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Rift growing between Israeli Arabs and Israeli Arab party

With Knesset member Basel Ghattas accused of smuggling phones to prisoners, and with a prominent activist expressing support for the Assad regime, the rift between the Israeli Arab population and the Arab Joint List is growing deeper.
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The past week was one of the hardest time periods in the short history of the Arab Joint List, and especially for its chairman, Ayman Odeh. It all began on Dec. 16 when Adal Amar, the head of Maki (the Communist Party faction within Hadash, which itself is part of the Joint List alliance), publicized a statement congratulating Syrian President Bashar al-Assad for conquering Aleppo. The statement generated a tempest even among the supporters of the Joint List. Two days later, it was revealed that Knesset member Basel Ghattas (of the Balad Party, also part of the Joint List) is suspected of smuggling cell phones to Palestinian security prisoners in the Israeli Ketziot jail; this, of course, delivered a significant blow to Odeh’s attempts at building bridges between Jews and Arabs. But an even more severe a problem from Odeh’s vantage point was that sections of the Arab sector also wondered aloud whether their Arab Knesset representatives were indeed serving the interests of Arab citizens of Israel, or whether their representatives had, instead, become a millstone around their necks.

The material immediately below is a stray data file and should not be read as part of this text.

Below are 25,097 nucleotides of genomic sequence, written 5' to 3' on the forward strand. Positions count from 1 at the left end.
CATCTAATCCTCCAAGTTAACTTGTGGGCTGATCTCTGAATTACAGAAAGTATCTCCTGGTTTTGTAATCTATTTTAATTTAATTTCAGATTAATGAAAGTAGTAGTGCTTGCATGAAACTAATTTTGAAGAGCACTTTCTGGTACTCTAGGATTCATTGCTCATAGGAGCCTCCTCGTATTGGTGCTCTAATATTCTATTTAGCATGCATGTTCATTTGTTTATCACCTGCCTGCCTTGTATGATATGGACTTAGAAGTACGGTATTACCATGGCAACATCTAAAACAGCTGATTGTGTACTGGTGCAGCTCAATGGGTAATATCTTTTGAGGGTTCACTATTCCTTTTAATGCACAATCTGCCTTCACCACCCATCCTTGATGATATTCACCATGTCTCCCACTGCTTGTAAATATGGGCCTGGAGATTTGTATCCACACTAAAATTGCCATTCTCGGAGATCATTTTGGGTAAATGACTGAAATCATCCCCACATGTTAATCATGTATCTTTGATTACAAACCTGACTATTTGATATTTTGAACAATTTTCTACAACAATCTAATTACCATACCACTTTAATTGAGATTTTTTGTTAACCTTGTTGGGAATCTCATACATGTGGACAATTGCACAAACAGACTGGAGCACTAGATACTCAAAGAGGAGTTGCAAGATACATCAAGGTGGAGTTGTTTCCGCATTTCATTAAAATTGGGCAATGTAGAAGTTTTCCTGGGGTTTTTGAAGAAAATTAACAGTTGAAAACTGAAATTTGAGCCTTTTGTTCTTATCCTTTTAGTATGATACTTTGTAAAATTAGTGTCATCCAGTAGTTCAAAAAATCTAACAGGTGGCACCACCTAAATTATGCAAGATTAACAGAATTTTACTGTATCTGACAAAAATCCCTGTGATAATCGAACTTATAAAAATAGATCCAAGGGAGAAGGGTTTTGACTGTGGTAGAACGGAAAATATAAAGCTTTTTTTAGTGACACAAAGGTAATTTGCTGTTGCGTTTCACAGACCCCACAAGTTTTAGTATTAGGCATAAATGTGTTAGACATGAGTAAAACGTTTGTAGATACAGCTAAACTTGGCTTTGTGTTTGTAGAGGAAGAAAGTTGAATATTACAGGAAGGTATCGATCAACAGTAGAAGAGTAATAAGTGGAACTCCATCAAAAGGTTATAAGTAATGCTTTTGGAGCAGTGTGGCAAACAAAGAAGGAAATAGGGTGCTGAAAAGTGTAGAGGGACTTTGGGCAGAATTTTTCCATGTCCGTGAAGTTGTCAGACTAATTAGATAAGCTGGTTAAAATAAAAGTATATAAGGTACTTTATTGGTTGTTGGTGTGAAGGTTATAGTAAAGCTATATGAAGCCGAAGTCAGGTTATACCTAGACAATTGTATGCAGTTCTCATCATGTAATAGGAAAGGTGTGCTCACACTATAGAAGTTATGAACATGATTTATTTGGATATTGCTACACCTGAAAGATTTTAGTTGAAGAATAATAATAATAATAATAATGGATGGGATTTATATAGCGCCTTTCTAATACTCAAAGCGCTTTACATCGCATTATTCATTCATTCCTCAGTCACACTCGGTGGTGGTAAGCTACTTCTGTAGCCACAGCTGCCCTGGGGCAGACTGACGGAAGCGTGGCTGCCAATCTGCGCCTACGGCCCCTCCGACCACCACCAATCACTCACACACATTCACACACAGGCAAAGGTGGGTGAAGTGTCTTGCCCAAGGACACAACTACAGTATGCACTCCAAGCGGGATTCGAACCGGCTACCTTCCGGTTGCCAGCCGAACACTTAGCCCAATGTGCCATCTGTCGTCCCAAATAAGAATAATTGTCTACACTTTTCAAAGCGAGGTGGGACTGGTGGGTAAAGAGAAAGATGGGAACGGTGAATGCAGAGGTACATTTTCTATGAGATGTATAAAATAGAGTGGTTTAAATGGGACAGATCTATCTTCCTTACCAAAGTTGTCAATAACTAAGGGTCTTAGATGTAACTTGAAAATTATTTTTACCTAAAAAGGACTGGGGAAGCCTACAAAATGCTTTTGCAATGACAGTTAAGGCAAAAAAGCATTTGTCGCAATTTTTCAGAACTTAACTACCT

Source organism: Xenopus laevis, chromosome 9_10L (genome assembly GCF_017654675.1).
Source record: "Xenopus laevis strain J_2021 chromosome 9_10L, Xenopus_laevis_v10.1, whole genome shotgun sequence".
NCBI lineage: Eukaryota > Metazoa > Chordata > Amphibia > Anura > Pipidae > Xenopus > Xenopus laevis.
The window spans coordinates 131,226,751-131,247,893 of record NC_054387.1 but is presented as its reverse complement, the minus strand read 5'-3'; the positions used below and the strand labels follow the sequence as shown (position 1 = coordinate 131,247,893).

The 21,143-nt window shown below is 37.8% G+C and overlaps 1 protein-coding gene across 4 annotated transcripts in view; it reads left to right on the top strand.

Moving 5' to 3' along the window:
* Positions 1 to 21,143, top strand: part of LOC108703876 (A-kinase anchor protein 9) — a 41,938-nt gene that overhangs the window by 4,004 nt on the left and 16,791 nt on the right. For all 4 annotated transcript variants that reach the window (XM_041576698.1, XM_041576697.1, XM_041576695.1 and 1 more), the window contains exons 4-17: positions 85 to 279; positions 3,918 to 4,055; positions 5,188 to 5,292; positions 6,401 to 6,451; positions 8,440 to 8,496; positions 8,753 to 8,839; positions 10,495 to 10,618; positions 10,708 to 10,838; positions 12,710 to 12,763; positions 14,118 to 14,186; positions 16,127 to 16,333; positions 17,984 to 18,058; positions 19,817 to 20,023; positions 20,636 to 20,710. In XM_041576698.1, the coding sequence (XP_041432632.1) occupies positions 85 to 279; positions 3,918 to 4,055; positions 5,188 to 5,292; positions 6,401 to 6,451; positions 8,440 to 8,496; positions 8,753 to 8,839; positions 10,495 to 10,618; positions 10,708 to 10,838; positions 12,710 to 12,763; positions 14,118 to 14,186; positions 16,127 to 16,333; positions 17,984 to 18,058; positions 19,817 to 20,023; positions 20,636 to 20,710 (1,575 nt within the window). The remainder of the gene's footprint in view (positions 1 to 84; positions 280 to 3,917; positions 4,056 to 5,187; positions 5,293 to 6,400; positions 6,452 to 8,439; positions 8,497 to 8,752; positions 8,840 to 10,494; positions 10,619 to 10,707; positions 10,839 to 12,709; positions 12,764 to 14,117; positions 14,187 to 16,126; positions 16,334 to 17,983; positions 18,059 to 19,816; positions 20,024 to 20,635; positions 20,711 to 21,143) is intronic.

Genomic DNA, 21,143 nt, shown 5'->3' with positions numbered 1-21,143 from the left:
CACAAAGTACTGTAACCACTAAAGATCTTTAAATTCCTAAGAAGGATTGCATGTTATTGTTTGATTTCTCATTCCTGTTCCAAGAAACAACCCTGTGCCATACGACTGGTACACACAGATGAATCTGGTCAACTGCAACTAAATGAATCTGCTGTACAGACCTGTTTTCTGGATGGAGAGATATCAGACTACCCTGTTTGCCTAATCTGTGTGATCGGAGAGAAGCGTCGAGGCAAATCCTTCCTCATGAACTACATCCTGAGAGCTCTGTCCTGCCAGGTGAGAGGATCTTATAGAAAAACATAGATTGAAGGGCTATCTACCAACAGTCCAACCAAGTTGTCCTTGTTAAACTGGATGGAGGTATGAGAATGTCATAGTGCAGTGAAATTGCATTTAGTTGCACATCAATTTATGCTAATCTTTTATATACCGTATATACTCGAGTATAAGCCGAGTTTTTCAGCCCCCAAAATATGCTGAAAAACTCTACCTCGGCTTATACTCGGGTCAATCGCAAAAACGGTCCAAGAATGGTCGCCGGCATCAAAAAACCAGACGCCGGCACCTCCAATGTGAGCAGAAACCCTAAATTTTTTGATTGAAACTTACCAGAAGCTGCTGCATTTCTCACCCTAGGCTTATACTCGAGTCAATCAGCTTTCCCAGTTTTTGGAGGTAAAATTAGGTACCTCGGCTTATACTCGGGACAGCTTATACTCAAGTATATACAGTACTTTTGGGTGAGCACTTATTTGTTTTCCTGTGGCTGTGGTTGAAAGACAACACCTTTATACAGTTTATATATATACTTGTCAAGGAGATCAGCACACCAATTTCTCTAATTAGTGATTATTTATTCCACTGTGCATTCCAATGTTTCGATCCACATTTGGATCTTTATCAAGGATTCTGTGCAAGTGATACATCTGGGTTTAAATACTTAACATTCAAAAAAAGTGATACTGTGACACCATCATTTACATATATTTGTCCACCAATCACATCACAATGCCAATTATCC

There is no doubt that members of the Balad movement — one of the four parties that make up the Joint List — are viewed by the Arab public as the “bad boys” of the forced political union. The party’s founder, former Knesset member Azmi Bishara, even fled to Qatar in 2007 after coming under suspicion of transferring information to Hezbollah. Three Balad Knesset members today — Jamal Zahalka, Haneen Zoabi and Basel Ghattas — have long since adopted a radical platform that differs greatly from the positions of the other Joint List members. Hardly a month goes by without a public storm initiated by one of the Balad members, who are responsible for creating more and more deep fissures in the Joint List, in the Arab sector and in Jewish-Arab relations. In an attempt to maintain the Joint List’s political unity, Arab Knesset members from other factions feel compelled to toe Balad’s line.

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